On 21 December 2006 the United Nations General Assembly passed a Resolution recognising the global threat of the diabetes epidemic. For the first time, governments have acknowledged that a non-infectious condition poses as serious a threat to world health as infectious diseases.
The Unite for Diabetes campaign brought together the largest ever diabetes coalition, including patient organisations from over 150 countries, the majority of the world’s scientific and professional diabetes societies, many charitable foundations, service organisations and industry.
The People’s Republic of Bangladesh steered the diplomatic process that resulted in the passing of the Resolution. The cause was taken up by the G77 (a coalition of 133 developing and transitional countries at the UN led by the Republic of South Africa). The ownership of the Resolution by this majority voting bloc convinced the countries of the developed world to throw their support behind the Resolution.
Professor Martin Silink, International Diabetes Federation (IDF) President and Chair of the Unite for Diabetes campaign, explained the importance of the Resolution: ‘A key battle has been won in the fight against diabetes. The significance is monumental. It will inspire, energise and empower the diabetes world. People said it couldn’t be done, but only 6 months since launching our campaign we have achieved our first goal. The struggle will now focus on helping and encouraging governments worldwide to develop national policies to improve diabetes care and prevention.’
Over 380 million people will live with diabetes by 2025 if significant action is not taken. According to the IDF, the vast majority, more than 300 million, will live in developing countries. ‘If nothing is done, it is the developing world that will once again bear the brunt of the world’s disease burden,’ said Jean-Claude Mbanya, IDF President-Elect. ‘Governments worldwide must work with the diabetes community and society to tackle the problem. People with diabetes must be part of the solution. It is our hope that, with the recognition of the United Nations, the diabetes epidemic can now emerge from the shadows.’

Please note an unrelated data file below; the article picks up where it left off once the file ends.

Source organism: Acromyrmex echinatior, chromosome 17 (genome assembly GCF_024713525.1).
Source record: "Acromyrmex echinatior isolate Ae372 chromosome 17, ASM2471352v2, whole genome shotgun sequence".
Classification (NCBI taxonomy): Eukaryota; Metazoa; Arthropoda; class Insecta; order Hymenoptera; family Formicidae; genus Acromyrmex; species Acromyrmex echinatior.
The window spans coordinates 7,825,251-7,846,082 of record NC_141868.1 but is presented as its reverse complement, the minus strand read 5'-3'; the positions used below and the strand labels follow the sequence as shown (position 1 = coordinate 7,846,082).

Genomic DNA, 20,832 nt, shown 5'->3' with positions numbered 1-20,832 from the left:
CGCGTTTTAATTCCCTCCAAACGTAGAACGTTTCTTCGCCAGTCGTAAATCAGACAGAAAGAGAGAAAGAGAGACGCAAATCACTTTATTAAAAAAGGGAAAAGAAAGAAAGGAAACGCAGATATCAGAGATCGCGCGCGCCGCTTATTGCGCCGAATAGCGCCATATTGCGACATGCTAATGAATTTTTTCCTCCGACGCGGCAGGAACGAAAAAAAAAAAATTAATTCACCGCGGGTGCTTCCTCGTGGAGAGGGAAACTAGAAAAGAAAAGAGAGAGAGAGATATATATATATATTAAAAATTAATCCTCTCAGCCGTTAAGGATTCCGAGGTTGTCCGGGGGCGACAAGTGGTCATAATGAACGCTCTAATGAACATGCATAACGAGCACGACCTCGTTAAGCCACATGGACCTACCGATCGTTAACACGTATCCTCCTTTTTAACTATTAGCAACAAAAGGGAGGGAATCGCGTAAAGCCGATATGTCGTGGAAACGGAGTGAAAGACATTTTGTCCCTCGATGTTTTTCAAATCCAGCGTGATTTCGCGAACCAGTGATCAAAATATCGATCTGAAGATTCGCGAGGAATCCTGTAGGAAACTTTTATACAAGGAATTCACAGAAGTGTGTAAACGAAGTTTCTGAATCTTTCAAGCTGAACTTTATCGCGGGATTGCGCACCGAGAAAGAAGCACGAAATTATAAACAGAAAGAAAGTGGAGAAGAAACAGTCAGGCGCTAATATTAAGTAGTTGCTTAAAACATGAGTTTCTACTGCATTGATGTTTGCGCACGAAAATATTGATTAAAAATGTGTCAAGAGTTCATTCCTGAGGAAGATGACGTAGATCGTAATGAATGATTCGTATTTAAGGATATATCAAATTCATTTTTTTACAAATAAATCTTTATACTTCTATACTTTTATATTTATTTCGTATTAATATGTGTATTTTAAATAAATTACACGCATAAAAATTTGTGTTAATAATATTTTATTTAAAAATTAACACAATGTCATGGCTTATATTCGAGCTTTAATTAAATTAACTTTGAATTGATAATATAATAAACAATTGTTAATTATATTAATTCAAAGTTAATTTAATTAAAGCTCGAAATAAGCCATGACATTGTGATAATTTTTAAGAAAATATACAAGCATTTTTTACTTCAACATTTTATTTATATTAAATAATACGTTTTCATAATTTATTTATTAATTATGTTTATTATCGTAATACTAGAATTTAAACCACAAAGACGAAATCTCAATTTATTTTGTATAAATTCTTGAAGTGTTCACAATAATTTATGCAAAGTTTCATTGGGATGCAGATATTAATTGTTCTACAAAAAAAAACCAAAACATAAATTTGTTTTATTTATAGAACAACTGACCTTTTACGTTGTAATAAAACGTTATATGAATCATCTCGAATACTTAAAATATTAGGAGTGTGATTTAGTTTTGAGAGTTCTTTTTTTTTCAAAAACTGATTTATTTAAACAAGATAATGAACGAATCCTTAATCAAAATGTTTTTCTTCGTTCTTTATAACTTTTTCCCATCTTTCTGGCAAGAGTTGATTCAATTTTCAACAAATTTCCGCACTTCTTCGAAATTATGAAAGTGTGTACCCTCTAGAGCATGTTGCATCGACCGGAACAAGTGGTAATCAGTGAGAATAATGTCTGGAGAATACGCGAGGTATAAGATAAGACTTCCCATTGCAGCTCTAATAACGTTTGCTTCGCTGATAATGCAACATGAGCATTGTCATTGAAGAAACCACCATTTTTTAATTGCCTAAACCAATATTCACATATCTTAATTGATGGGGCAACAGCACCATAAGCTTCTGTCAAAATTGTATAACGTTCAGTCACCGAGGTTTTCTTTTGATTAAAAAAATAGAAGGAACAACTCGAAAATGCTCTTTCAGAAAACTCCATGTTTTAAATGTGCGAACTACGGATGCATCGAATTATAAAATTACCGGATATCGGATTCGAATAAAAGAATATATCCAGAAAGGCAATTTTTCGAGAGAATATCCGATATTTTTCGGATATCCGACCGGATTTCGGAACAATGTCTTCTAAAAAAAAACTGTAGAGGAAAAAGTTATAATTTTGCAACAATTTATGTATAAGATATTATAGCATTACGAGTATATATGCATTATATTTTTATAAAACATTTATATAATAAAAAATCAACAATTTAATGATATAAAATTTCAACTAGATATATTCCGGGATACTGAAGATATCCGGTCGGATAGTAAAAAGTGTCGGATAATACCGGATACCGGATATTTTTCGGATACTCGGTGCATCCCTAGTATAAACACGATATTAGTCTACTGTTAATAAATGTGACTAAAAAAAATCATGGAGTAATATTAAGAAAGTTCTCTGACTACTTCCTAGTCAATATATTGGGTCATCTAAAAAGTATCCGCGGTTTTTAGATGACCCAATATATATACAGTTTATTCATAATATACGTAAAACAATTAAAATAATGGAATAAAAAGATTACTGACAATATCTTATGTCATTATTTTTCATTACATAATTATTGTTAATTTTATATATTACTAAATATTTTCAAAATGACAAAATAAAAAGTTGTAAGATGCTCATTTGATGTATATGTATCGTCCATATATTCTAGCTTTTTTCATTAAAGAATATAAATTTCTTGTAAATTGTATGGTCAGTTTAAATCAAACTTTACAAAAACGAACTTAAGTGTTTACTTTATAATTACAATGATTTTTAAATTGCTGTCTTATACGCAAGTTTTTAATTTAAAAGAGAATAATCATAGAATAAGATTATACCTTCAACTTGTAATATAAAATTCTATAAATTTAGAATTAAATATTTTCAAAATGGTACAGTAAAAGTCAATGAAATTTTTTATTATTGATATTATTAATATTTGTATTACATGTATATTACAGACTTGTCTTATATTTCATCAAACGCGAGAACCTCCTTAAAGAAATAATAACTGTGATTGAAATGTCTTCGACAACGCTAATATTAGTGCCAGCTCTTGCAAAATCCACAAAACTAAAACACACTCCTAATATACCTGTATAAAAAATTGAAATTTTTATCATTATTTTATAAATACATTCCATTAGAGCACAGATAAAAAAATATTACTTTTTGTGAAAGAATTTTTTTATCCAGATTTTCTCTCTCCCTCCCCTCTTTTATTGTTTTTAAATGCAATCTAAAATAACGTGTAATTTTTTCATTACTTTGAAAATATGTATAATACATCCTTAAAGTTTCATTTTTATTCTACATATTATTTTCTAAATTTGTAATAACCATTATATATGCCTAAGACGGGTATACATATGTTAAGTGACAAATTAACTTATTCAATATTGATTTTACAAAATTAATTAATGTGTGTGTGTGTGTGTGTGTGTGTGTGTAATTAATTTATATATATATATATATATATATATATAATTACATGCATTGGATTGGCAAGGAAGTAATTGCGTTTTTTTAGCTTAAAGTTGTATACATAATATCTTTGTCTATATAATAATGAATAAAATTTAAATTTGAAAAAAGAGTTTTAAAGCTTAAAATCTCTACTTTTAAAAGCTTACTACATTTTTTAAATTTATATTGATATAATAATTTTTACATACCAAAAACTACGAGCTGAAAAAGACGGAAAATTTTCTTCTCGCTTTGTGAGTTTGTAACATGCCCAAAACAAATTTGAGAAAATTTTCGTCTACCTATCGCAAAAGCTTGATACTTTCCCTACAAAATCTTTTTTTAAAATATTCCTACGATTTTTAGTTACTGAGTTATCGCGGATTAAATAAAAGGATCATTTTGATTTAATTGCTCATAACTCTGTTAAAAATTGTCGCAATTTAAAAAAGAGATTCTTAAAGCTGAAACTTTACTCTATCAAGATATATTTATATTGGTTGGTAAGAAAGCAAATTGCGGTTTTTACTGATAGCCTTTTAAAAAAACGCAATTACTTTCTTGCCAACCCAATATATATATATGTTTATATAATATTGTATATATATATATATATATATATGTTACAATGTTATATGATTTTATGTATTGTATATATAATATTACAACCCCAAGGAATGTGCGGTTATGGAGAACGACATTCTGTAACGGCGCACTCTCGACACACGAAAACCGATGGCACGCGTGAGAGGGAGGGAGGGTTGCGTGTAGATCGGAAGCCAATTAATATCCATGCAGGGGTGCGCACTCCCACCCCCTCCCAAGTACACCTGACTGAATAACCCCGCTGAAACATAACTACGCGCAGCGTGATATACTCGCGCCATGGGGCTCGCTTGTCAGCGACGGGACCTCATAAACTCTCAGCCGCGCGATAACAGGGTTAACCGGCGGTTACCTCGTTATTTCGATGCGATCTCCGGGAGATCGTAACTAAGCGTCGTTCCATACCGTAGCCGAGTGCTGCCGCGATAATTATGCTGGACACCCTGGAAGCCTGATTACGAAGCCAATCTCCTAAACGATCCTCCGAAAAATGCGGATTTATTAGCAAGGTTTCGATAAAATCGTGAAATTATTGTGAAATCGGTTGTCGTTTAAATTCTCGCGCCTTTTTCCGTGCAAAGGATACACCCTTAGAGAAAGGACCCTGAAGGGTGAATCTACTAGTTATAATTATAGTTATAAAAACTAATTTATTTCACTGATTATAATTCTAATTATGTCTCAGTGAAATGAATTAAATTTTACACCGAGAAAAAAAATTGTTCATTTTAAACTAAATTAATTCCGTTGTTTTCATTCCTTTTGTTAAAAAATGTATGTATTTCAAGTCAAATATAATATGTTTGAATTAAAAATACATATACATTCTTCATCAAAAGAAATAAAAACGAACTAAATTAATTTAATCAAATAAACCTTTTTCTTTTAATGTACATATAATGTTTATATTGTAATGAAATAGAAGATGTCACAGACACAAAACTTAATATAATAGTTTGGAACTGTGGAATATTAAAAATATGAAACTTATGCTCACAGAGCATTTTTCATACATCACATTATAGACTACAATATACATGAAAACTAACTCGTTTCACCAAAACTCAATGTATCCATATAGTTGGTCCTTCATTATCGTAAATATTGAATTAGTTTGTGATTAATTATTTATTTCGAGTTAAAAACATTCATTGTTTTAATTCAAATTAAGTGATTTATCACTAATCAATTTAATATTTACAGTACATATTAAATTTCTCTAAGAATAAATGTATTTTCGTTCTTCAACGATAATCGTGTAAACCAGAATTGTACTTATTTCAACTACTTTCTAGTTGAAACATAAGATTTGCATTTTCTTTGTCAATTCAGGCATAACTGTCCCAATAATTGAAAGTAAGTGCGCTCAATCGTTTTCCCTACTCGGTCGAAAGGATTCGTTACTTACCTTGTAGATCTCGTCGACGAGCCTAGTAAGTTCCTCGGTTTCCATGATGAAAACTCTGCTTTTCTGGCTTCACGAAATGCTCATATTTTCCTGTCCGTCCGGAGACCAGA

The Resolution designates World Diabetes Day, November 14th, as a United Nations Day to be observed every year starting in 2007. It calls on all UN Member States to observe the day and on all nations to develop national policies for the prevention, treatment and care of diabetes.
The Changing Diabetes Bus begins its World Tour to change attitudes to diabetes
Under the motto ‘a global drive to change diabetes’, Novo Nordisk has unveiled the Changing Diabetes Bus. This unique vehicle is undertaking a one-and-a-half year-long journey around the world to raise diabetes awareness.
Facing up to the fact that the public needs to be shown that diabetes can affect anyone and that lifestyle choices can play a huge role its prevention, the tour is committed to educating as many people as possible to allow them to take action themselves.
The bus and its messages will be relevant to every visitor: people passing by, people with diabetes, healthcare professionals and decision-makers can all learn something new about diabetes.
Each corner of the bus features an important theme in the fight against diabetes. It is hoped that the big plasma video screens, computers and the possibility of having a diabetes test or a BMI measurement will keep visitors busy while they get an overview of the past, present and likely future scenarios of diabetes.
The bus was launched in Denmark on the occasion of the 42nd Annual Meeting of the European Association for the Study of Diabetes, and has so far paid a visit to the International Diabetes Federation’s world congress in Cape Town, South Africa (3–7 December 2006). After spending the first part of 2007 in Australia, the bus will continue on its global journey, which is due to end in New York, US, on the first World Diabetes Day, November 14 2007.
Comment on a notable recent paper. Trends in the incidence of hospitalisation for diabetic foot disease.
10 Mar 2023